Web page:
Shagufta, Sonia; Dhingra, Katie; Debowska, Agata; Kola-Palmer, Derrol; University of Huddersfield; Leeds Beckett University; University of Chester (Emerald, 2016-06-03)
      Purpose: The aim was to examine the dimensionality, composite reliability, and incremental validity of the Measure of Criminal Social Identity (MCSI) in a sample of Pakistani incarcerated delinquents (N = 315) following translation of the measure into Urdu. Design/methodology/approach: Four alternative factor models, with uncorrelated measurement error terms, were specified and tested using confirmatory factor analysis and bifactor modelling techniques. Findings: Results indicated that a three factor model provided a better fit to the data than the alternative models tested. The reliability of the scale was established using composite reliability. Furthermore, structural equation modelling revealed that the three MCSI factors were differentially related with external variables, indicating that the MCSI measures substantially different domains. Implications: Implications for theory and future research are discussed. Originality/Value: The results add valuable evidence as to the cross-cultural applicability of the MCSI.
    • The value of self-respect for moral and social behaviour: Development of a trait self-respect measure

      Clucas, Claudine; Wilkinson, Heather; University of Chester (2017-05-05)
      Objective: Research into self-respect is scarce, possibly because self-respect and self-esteem are often treated as interchangeable in popular culture. However, there is evidence that self-respect is a component of global self-esteem that is attached to moral, principled and honourable behaviour, highlighting its unique role in predicting moral behaviour and well-being. The paper reports on the development of the trait self-respect scale (SRS) to stimulate research into this concept. Design: Following pilot work to develop the items, cross-sectional survey and lab-based data were collected to validate the SRS. Methods: Seven convenience adult samples (total N=841) completed the SRS online or in person alongside other validated scales. One sample (N=115) also underwent lab-based tasks measuring moral self-concept and cheating. Results: Exploratory and confirmatory factor analyses supported a one-factor structure. The SRS showed good internal consistency (α>.8 in all samples), convergent and discriminant validity. It correlated significantly with self-esteem (r=.40-.61), and with agreeableness, Machiavellianism, positive norm, moral identity internalisation and symbolisation (N=121), moral-based self-esteem, self-control, number of moral trait adjectives recalled in self-related processing (N=115) and religious status (N=230), adjusting for self-esteem. It did not correlate with amount of social comparison, or with competence and social self-esteem, adjusting for self-regard. Moreover, self-respect significantly predicted forms of pro-relationship behaviour, pro-social behaviour (N=114), cheating (self-reported and observed) and well-being (N=81) over and above self-esteem. Conclusion: Findings support the need to consider trait self-respect in investigations of well-being and moral and social functioning, and contribute to debates on the value of self-esteem.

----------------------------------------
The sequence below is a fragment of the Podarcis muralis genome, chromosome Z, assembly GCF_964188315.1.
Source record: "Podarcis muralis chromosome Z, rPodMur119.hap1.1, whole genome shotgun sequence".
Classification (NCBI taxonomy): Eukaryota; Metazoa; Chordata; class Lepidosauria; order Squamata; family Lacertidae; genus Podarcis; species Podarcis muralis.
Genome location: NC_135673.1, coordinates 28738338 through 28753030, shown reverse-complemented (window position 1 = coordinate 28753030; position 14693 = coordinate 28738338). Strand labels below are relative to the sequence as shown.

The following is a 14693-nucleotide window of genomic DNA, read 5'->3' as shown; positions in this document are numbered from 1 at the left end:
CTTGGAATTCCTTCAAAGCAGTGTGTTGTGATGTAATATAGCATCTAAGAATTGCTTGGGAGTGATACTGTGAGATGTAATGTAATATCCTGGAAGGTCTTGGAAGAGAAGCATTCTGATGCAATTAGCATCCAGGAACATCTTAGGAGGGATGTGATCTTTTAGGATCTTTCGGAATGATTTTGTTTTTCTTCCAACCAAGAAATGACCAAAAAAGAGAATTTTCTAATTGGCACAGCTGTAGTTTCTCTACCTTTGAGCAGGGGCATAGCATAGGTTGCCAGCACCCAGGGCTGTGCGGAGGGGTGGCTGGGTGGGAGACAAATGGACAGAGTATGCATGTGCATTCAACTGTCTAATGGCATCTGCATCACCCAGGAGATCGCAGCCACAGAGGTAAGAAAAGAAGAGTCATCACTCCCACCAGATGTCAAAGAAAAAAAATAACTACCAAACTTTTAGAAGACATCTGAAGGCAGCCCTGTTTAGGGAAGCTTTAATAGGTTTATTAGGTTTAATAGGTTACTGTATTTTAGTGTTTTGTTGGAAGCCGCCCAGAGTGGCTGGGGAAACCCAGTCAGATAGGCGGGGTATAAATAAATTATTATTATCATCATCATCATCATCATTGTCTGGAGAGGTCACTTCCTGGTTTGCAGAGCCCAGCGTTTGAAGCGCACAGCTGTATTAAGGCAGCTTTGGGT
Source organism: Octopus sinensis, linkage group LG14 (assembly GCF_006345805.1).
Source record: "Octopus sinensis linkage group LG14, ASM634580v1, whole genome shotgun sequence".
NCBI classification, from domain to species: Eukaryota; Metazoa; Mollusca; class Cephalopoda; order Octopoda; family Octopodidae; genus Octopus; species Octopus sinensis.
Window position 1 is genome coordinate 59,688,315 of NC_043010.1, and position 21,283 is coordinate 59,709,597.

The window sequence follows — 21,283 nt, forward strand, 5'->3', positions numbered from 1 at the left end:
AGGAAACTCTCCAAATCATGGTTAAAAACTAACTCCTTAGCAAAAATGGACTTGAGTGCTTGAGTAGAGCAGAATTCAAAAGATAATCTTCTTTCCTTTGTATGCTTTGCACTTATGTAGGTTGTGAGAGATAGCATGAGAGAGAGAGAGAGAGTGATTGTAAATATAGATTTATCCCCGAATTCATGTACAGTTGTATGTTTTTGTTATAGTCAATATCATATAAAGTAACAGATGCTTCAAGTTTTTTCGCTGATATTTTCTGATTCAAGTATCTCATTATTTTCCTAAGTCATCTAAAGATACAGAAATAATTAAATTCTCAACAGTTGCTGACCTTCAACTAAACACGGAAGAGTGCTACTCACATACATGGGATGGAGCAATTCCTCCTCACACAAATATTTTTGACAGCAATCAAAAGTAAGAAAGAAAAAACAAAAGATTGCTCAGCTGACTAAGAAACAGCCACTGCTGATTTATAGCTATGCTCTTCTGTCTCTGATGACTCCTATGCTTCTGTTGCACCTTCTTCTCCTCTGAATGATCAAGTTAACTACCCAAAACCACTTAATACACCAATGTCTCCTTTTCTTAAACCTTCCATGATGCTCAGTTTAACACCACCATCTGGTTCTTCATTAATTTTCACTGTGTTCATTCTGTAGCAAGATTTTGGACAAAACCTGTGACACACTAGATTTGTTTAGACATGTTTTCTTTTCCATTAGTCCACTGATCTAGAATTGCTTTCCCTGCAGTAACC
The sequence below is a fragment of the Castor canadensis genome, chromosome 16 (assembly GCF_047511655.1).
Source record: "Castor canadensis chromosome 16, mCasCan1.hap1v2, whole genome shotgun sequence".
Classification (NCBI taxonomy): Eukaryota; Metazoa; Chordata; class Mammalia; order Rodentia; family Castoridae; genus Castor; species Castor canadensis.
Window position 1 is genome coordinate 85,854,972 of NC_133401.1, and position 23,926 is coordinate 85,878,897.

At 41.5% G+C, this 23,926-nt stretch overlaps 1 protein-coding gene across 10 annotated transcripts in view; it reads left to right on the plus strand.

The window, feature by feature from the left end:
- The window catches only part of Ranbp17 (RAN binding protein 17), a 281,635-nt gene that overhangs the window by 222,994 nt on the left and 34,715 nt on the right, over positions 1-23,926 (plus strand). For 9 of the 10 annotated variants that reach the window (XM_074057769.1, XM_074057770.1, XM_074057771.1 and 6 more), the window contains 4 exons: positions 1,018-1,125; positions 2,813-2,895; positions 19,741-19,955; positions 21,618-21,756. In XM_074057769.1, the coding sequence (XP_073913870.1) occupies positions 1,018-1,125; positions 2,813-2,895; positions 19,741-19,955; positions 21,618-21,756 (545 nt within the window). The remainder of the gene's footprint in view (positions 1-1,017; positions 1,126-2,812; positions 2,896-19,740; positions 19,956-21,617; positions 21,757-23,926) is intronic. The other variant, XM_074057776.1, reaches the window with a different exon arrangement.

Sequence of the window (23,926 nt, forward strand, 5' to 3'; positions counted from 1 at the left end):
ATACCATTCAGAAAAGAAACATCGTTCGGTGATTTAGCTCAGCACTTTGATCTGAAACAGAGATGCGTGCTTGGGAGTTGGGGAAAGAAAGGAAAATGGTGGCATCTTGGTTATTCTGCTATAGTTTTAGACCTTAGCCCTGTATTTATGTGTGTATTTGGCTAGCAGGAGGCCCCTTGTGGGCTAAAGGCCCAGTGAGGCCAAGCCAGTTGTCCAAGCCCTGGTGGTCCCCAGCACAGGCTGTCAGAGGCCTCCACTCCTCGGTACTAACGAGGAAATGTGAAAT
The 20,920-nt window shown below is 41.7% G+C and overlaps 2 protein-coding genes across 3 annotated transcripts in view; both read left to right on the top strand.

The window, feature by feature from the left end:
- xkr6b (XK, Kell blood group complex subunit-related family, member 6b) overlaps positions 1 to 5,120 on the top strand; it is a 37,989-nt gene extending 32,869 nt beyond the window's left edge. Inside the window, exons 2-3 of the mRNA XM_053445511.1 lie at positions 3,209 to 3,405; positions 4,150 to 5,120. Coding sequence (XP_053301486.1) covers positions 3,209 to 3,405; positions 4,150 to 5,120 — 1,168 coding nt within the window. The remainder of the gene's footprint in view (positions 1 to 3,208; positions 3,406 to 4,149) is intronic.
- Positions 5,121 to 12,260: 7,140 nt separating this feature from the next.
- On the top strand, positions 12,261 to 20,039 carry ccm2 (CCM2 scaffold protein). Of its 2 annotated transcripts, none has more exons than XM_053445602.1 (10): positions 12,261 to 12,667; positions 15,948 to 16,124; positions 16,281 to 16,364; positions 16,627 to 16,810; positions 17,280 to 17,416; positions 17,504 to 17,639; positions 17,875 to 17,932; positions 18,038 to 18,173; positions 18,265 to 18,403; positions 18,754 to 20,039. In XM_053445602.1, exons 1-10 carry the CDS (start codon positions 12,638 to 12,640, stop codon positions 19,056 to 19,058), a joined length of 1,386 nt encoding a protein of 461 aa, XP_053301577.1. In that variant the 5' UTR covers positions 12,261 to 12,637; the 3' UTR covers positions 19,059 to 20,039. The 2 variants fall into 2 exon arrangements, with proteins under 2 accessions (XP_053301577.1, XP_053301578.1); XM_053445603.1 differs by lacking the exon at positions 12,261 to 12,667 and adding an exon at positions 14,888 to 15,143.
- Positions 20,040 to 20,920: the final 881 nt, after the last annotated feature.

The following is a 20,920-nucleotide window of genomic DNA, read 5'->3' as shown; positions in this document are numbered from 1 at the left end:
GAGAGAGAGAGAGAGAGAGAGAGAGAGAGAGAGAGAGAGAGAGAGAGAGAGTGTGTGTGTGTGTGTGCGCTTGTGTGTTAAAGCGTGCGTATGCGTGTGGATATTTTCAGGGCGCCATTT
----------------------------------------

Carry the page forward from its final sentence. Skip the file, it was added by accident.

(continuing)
• The variable influence of confession inconsistencies: How factual errors (but not contradictions) reduce belief in suspect guilt

      Holt, Glenys A.; Palmer, Matthew A.; University of Chester; University of Tasmania
      Wrongful conviction statistics suggest that jurors pay little heed to the quality of confession evidence when making verdict decisions. However, recent research indicates that confession inconsistencies may sometimes reduce perception of suspect guilt. Drawing on theoretical frameworks of attribution theory, correspondence bias, and the story model of juror decision-making, we investigated how judgments about likely guilt are affected by different types of inconsistencies: self-contradictions (Experiment 1) and factual errors (Experiment 2). Crucially, judgments of likely guilt of the suspect were reduced by factual errors in confession evidence, but not by contradictions. Mediation analyses suggest that this effect of factual errors on judgments of guilt is underpinned by the extent to which mock-jurors generated a plausible, alternative explanation for why the suspect confessed. These results indicate that not all confession inconsistencies are treated equally; factual errors might cause suspicion about the veracity of the confession, but contradictions do not.